The image is on the cover of this week’s Wprost, a conservative Polish newsmagazine that has not shied away from firing barbs at Germany in the past. The headline reads: “Europe’s Step-Mother.” As current holder of the EU’s rotating presidency, Merkel, the magazine seems to be saying, is treating the rest of Europe like her step-children. And during last week’s EU summit in Brussels, the article inside makes clear, she has been particularly condescending to the Poles. The magazine writes of Germany’s “post-colonial reflexes” and says that six decades after the end of World War II, “the Germans still aren’t able to treat Poles like partners.”

“The cover’s message,” Stanislaw Janecki, editor-in-chief of Wprost, told SPIEGEL ONLINE, “is that Germany, especially Ms. Merkel, was trying to treat Poles and the Polish leaders as small children completely unable to act on their own and somehow dependent on Germany…. There is the impression that Germany, being more powerful, wants to dominate Poland and that the Kaczynski brothers want to stand up to this domination.”

German reactions to the cover photograph have been predictably shrill. News agency dpa called the image “drastic.” Many papers, including the Cologne daily Kölner Stadt-Anzeiger, wrote of the Chancellor being “mocked” and “ridiculed.” Tabloid Bild dove into its Rolodex and quotes a number of German politicians angrily denouncing the image’s “tastelessness.”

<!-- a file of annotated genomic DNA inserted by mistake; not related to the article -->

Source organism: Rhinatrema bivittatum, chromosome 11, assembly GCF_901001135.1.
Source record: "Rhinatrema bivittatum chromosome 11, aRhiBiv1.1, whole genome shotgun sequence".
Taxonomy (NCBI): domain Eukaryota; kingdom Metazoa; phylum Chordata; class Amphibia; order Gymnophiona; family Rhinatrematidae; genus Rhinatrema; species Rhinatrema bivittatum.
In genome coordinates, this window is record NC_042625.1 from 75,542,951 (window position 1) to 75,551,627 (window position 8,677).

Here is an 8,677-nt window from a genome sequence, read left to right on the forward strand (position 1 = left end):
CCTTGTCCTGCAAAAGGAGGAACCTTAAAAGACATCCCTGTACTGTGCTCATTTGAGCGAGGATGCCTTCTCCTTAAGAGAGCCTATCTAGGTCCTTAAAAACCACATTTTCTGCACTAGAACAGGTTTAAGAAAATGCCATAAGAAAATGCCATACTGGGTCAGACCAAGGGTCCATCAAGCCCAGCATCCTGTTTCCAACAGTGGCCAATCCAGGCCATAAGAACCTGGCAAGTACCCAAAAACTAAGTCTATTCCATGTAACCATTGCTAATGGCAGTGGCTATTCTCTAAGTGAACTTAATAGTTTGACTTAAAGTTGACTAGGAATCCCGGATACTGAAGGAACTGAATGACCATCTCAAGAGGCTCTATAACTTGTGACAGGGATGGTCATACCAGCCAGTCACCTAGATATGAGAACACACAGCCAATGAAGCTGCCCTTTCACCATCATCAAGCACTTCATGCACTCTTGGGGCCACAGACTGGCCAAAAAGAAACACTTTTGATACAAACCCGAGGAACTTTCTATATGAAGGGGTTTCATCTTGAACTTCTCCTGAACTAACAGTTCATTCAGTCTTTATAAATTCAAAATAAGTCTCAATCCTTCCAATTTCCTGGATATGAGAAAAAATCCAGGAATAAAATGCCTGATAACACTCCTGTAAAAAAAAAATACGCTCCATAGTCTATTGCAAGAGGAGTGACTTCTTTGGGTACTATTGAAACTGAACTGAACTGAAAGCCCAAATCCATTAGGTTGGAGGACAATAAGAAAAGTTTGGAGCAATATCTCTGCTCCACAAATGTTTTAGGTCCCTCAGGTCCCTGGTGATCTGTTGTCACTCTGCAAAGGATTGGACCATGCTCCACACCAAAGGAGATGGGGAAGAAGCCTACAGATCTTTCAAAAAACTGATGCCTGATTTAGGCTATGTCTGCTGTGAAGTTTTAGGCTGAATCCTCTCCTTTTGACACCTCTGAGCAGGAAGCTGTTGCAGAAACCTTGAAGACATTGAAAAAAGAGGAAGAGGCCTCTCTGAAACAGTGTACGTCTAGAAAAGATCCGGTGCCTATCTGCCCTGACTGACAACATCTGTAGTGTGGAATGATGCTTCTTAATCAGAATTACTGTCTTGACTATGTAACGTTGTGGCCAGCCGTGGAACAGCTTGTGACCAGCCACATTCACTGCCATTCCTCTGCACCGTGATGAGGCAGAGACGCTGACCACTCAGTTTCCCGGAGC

Yet despite the bawdiness of the cover, Janecki points out that it isn’t just critical of Merkel. After all, the image makes it rather clear who the children are. “It is also critical of the Kaczynskis because the relationship between these politicians has become abnormal. It has become threatened by history and by national points of view. There are many factors, but the relationship is clearly not working.”

Janecki also says that, among normal Poles and Germans, the relationship between the two countries is a positive one. Merkel, he claims, is generally well-liked in Poland and Germany is admired for helping the Poles become members of the European Union. Wprost — which means “Straight On” in Polish — even went out of its way to not make the cover still more offensive, Janecki says.

Merkel’s Head with a 21-Year-Old Body

“We imagined it to be a little funny,” Janecki says. “The stepmother is often more sexy and more friendly that the real mother is. The body is of a young, 21-year-old model. I would say it is quite a nice body, and we didn’t want to say anything bad about Ms. Merkel.” He says they got the image from a model agency the magazine works with and they were looking for somebody “who was not so thin but someone who also has a good body.”